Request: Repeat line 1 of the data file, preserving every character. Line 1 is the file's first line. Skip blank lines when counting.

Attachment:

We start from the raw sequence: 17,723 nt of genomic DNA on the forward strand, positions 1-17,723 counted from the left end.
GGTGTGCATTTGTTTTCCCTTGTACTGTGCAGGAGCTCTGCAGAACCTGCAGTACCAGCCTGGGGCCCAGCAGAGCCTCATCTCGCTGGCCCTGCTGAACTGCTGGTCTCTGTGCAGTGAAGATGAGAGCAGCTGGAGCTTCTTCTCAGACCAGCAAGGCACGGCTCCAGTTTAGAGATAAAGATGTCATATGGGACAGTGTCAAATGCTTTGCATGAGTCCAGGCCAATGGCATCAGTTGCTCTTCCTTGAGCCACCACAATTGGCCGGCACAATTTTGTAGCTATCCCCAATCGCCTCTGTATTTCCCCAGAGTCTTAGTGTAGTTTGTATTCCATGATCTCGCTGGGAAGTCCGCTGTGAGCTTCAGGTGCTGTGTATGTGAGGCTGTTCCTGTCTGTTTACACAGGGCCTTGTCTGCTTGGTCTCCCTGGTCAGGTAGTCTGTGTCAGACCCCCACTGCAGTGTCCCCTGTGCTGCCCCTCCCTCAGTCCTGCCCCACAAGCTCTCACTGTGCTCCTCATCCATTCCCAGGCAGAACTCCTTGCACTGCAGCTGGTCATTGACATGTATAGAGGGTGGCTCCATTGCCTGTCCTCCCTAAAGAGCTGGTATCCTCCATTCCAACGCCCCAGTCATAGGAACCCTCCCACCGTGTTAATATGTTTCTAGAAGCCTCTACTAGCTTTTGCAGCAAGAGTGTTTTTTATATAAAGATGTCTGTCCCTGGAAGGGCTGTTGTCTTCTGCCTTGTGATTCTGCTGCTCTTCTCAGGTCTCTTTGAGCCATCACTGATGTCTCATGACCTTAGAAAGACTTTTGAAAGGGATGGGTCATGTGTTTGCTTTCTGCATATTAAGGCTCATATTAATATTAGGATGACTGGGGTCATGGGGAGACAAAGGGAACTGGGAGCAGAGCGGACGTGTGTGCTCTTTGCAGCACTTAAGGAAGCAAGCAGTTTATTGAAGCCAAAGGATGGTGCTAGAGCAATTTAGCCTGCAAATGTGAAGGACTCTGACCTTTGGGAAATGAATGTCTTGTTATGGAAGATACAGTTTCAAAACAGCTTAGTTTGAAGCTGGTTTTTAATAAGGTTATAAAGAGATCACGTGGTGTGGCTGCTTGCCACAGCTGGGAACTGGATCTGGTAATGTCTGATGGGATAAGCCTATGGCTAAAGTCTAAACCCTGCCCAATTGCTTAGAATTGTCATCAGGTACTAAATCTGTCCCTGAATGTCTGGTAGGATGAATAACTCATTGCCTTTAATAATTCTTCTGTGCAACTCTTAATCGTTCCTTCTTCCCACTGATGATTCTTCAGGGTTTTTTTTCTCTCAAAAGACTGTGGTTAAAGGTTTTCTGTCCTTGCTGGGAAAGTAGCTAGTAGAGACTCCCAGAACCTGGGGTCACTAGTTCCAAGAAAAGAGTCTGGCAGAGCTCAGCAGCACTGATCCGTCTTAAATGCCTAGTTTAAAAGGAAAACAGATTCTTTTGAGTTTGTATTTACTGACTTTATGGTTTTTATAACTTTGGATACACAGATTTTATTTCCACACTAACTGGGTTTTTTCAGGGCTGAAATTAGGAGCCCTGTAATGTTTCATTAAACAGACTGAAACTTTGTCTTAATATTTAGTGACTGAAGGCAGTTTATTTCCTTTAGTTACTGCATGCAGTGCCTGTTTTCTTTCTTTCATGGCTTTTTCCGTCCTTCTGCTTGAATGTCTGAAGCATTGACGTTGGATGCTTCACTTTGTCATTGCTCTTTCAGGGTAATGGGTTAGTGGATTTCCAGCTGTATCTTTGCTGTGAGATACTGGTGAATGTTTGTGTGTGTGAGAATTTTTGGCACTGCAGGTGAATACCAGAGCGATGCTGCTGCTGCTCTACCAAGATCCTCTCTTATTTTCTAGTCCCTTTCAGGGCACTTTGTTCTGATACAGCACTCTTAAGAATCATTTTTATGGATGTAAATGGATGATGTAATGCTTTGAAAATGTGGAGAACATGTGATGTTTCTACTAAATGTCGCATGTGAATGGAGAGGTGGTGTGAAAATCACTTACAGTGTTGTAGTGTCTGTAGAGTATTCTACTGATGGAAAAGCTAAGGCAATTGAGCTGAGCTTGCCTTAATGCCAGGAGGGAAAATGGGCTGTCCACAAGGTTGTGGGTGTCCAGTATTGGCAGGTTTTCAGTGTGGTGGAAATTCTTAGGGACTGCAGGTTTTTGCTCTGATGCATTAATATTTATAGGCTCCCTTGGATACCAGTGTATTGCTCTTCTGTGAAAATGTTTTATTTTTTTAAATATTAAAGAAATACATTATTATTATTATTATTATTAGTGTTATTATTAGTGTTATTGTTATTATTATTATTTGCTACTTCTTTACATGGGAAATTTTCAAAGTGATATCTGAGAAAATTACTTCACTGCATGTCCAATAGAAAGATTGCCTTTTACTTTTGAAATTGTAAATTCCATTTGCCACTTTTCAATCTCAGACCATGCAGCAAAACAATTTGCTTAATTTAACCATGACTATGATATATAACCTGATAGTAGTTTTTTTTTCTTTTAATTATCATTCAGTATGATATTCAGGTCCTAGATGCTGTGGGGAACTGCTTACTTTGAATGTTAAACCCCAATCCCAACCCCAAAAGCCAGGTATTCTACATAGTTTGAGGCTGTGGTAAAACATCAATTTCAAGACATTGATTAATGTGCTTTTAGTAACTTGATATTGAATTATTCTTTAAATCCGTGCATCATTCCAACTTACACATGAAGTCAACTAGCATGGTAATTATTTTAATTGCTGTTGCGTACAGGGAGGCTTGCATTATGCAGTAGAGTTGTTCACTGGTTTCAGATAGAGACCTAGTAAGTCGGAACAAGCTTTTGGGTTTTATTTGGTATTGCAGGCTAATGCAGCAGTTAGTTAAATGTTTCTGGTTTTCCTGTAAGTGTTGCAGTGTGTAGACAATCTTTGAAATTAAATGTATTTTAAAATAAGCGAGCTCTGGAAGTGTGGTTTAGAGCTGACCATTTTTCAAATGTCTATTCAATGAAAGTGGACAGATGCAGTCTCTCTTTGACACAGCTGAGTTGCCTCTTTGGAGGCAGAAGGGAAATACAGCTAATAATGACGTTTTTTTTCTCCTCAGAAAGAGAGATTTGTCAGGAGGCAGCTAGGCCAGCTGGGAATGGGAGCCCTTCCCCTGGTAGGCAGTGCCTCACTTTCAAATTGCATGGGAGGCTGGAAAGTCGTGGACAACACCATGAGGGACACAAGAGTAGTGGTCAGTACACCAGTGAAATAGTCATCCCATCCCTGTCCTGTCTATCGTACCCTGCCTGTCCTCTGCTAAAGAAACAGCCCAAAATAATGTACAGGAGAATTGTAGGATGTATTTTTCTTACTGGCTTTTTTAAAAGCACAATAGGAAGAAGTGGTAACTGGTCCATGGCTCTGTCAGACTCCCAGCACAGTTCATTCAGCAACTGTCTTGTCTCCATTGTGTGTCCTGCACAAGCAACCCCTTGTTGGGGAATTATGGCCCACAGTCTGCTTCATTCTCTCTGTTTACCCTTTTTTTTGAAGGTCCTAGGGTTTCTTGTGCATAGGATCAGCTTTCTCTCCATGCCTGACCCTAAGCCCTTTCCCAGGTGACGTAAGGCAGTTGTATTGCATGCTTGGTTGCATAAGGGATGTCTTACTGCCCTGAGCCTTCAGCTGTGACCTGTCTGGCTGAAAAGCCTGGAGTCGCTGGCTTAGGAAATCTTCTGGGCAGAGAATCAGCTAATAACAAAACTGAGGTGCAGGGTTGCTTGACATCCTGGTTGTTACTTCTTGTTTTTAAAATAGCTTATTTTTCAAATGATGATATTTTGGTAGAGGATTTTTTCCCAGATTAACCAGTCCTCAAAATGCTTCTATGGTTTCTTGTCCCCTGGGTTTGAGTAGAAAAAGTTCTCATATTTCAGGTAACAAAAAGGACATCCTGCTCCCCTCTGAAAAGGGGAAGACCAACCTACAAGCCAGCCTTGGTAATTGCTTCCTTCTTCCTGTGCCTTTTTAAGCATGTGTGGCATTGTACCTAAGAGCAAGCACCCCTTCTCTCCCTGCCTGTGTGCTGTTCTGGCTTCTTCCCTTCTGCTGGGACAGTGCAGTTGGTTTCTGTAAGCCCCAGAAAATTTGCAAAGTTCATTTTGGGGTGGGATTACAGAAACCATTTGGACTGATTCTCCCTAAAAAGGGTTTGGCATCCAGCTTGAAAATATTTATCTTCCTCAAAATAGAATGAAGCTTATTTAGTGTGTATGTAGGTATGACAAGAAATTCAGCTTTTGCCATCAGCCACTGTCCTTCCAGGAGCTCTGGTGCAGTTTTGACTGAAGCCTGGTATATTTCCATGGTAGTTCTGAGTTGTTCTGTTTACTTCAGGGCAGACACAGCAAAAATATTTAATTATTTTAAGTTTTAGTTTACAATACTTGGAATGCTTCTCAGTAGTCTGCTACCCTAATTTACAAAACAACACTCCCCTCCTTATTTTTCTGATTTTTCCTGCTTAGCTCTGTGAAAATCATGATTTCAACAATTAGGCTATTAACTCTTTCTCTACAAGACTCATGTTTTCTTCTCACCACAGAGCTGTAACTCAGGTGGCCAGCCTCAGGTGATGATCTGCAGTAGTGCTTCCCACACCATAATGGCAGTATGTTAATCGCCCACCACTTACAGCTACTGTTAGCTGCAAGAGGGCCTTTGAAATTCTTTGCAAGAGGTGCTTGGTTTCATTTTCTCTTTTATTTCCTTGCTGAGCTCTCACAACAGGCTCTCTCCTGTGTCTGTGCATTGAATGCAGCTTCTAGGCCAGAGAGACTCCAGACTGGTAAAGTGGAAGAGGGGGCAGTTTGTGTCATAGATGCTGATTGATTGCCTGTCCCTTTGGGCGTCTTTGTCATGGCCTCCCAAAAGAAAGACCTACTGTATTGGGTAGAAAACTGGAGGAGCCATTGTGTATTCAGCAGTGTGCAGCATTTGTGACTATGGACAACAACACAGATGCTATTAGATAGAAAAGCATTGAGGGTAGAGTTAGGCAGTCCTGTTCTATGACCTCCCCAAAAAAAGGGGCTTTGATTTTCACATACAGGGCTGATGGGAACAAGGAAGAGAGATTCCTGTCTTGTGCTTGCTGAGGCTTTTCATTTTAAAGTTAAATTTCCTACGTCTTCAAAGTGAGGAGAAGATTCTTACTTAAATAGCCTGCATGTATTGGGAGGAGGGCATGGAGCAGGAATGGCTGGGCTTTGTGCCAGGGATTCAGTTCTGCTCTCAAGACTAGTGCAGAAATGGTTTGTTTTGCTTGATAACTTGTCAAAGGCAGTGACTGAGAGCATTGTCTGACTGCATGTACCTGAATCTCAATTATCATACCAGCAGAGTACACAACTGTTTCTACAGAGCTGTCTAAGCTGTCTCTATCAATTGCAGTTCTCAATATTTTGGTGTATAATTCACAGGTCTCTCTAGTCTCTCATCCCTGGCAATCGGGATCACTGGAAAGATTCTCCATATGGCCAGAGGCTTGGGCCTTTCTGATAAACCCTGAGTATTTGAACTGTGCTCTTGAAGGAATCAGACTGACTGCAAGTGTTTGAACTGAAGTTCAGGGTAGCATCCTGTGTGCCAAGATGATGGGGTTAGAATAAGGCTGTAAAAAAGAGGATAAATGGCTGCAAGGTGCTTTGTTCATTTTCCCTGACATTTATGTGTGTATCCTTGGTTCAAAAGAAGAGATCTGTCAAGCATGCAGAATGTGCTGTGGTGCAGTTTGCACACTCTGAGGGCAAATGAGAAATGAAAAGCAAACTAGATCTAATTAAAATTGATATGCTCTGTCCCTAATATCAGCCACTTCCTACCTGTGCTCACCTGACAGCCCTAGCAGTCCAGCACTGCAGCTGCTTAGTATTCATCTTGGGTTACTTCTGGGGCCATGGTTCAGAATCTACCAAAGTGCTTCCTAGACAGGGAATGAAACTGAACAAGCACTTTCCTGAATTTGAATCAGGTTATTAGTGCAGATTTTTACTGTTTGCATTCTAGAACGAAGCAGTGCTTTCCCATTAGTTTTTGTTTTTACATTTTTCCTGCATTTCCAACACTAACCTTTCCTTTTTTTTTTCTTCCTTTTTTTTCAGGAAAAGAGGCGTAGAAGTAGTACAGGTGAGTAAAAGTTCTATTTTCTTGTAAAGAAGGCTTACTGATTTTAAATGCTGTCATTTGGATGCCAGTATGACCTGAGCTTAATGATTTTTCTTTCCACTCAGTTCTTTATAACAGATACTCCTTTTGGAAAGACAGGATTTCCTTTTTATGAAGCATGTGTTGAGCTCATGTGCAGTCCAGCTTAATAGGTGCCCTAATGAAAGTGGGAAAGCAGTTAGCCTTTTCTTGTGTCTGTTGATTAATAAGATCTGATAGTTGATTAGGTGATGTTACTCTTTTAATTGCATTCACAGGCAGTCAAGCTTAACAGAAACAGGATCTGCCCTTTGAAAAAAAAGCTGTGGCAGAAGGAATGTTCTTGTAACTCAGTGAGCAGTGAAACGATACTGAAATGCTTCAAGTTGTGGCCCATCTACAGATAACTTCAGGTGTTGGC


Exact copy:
We start from the raw sequence: 17,723 nt of genomic DNA on the forward strand, positions 1-17,723 counted from the left end.